Historical note: The real life Essenbecks, the Krupps, would survive. Although Alfred Krupp, the family patriarch, was tried and sentenced to 12 years in prison for his use of slave labor, he was later pardoned by the American High Commissioner in Germany John J. McCloy. McCloy also fully restored the Krupp family’s property. Sadly, the occupation of postwar Germany was managed, not by radical Italian filmmakers, but by Wall Street lawyers.

Death In Venice (1971): Homosexuality and the Artifice of Eternity

Luchino Visconti’s film version of Thomas Mann’s novella has been criticized for taking too many liberties with the original. But I think the film is underrated. Visconti, an out gay man, made a strong artistic choice — to play up the story’s homoerotic subtext at the expense of its classical, aesthetic subtext — and stuck with it. What he came away with is a powerful, if ultimately frustrating, meditation on the relationship between homosexuality and artistic failure.

In Mann’s novel, Gustav von Aschenbach, a famous writer in his early 50s, goes to Venice to overcome his writer’s block. There he becomes fascinated by Tadzio, a preternaturally beautiful teenage boy, a blond, Polish aristocrat based on the real life Baron Władysław Moes. In Visconti’s film, Aschenbach becomes a composer — a not unreasonable transformation since the character was partly inspired by Gustav Mahler — but the outlines of the plot remain the same. Aschenbach stalks Tadzio through the Grand Hotel des Bains on The Lido, pining for the boy’s unattainable beauty until he dies of a cholera epidemic ravaging the city.

For Thomas Mann, as the critics have noted, Tadzio is a classical and aesthetic idea, not an object of lust. Visconti’s daring choice is to make it clear that Aschenbach wants Tadzio as more than just his muse. He wants to fuck him. Were Visconti a heterosexual, this would be a profoundly homophobic narrative. As it is, it’s probably a reflection of Visconti’s self-hatred, but it doesn’t matter. Whether or not Visconti hated himself for being gay is beside the point. That he’s able to use his internalized homophobia to get at the heart of artistic, and ultimately masculine failure and despair is what makes Death in Venice a great film.

Was Thomas Mann gay? We really don’t know. He was married and had children. “Gay curious” might be more accurate. Gustav von Aschenbach, in turn, is not gay, not in the book, not in the film. But, if he’s not gay, then he also fails as a heterosexual. His child dies. His wife dies. His prim, artistic discipline entombs him inside a sterile formalism. If Death in Venice is a frustrating film to watch, then it’s partly because Dirk Bogarde, Visconti’s Aschenbach, is so good at building a character who’s uncomfortable in his own skin. A disciplined artist in his 20s or 30s is one thing. The vitality of his youth helps keep the rigid habits necessary to write either novels or symphonies in balance. But a man in his 50s who’s maintained that kind of discipline since his early 20s is in danger of smothering the wellsprings of his art, of crushing the urge to create by the process of creation. For Ernest Hemingway, the most disciplined of all American writers, the answer was alcohol. For Thomas Mann, it’s an unconsummated homosexual passion.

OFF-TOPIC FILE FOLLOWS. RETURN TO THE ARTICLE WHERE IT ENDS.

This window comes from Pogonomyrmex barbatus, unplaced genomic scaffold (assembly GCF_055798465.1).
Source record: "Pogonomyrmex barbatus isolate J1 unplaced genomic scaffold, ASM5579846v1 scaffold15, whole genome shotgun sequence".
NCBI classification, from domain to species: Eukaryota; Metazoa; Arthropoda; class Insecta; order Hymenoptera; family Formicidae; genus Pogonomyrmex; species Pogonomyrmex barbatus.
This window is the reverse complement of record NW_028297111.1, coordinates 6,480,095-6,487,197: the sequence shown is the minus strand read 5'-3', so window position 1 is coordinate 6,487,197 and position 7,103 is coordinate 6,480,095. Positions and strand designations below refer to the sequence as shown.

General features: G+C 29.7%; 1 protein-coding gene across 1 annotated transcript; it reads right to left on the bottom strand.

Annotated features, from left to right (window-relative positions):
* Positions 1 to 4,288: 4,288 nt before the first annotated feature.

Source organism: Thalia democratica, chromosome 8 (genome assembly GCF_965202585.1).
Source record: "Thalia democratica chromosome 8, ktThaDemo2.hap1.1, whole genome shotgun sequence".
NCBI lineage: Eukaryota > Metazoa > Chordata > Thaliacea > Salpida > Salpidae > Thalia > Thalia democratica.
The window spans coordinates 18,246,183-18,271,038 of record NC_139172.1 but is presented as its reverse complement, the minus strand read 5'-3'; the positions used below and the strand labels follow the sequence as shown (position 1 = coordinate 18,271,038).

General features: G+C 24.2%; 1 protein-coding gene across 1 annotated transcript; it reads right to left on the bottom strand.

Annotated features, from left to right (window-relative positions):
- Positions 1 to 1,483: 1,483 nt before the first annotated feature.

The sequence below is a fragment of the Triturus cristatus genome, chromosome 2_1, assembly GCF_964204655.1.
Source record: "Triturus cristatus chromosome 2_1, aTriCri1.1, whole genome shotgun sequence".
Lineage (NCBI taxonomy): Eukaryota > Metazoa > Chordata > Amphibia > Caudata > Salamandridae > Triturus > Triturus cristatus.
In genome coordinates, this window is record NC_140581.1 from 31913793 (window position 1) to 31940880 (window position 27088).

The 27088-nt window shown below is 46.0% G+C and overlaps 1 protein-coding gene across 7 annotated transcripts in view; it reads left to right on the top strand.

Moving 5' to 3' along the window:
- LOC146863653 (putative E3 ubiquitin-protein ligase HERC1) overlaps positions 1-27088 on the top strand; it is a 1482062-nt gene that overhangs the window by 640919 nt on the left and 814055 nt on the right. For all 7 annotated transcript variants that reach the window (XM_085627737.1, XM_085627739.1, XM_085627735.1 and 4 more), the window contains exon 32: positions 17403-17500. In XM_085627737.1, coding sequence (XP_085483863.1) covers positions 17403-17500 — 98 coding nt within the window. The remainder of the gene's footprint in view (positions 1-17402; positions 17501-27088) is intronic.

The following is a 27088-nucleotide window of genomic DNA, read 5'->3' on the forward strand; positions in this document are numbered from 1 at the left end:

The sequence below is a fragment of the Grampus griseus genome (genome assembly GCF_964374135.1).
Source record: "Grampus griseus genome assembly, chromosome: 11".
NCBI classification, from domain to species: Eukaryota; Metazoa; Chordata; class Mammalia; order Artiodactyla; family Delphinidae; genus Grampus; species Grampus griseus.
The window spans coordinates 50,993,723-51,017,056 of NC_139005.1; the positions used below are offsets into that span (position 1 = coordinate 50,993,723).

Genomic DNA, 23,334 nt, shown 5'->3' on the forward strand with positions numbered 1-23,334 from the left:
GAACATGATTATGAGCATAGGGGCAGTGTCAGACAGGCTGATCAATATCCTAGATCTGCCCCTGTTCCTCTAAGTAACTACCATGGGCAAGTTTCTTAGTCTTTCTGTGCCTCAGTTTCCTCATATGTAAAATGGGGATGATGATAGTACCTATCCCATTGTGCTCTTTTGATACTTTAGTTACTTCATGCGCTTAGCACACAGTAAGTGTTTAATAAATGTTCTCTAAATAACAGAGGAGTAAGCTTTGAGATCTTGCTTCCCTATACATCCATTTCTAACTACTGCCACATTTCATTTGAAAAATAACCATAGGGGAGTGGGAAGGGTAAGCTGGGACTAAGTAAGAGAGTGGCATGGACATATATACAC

If Björn Andrésen, Visconti’s Tadzio looks a bit too much like a singer in a boy band, Lief Garrett meets one of the Hanson brothers, an androgynous fantasy for teenage girls, then Dirk Bogarde is genuinely repellent. Bogarde is a handsome, if nondescript looking actor, but here he, quite intentionally, makes himself ugly. It’s not a flamboyant, colorful ugliness a la Christian Bale in American Hustle, but a gray, quiet, lifeless ugliness. Aschenbach is a fussy little man who’s not only aging, but lacks masculine force to begin with. As he pursues Tadzio, as the cholera epidemic that will take his life closes in on Venice, we learn, in a series of flashbacks that show his life’s work being methodically shot down by fate, crushed by a world that doesn’t understand him, or strangled by his own personal failings, what brought him to his dead end in the famously beautiful city of canals. He has a wife — the beautiful Marissa Berenson — and a child. They both die. He goes to a brothel. He’s impotent. Above all, while an acclaimed composer, the sources of his inspiration have dried up. He argues with Alfred, a hyper-aggressive friend and artistic collaborator played by an obnoxiously over the top Mark Burns. Alfred screams at him that art is about the senses. Aschenbach protests that, on the contrary, art is about cutting yourself off from your senses, that it’s about seeking the Platonic ideal through discipline and form.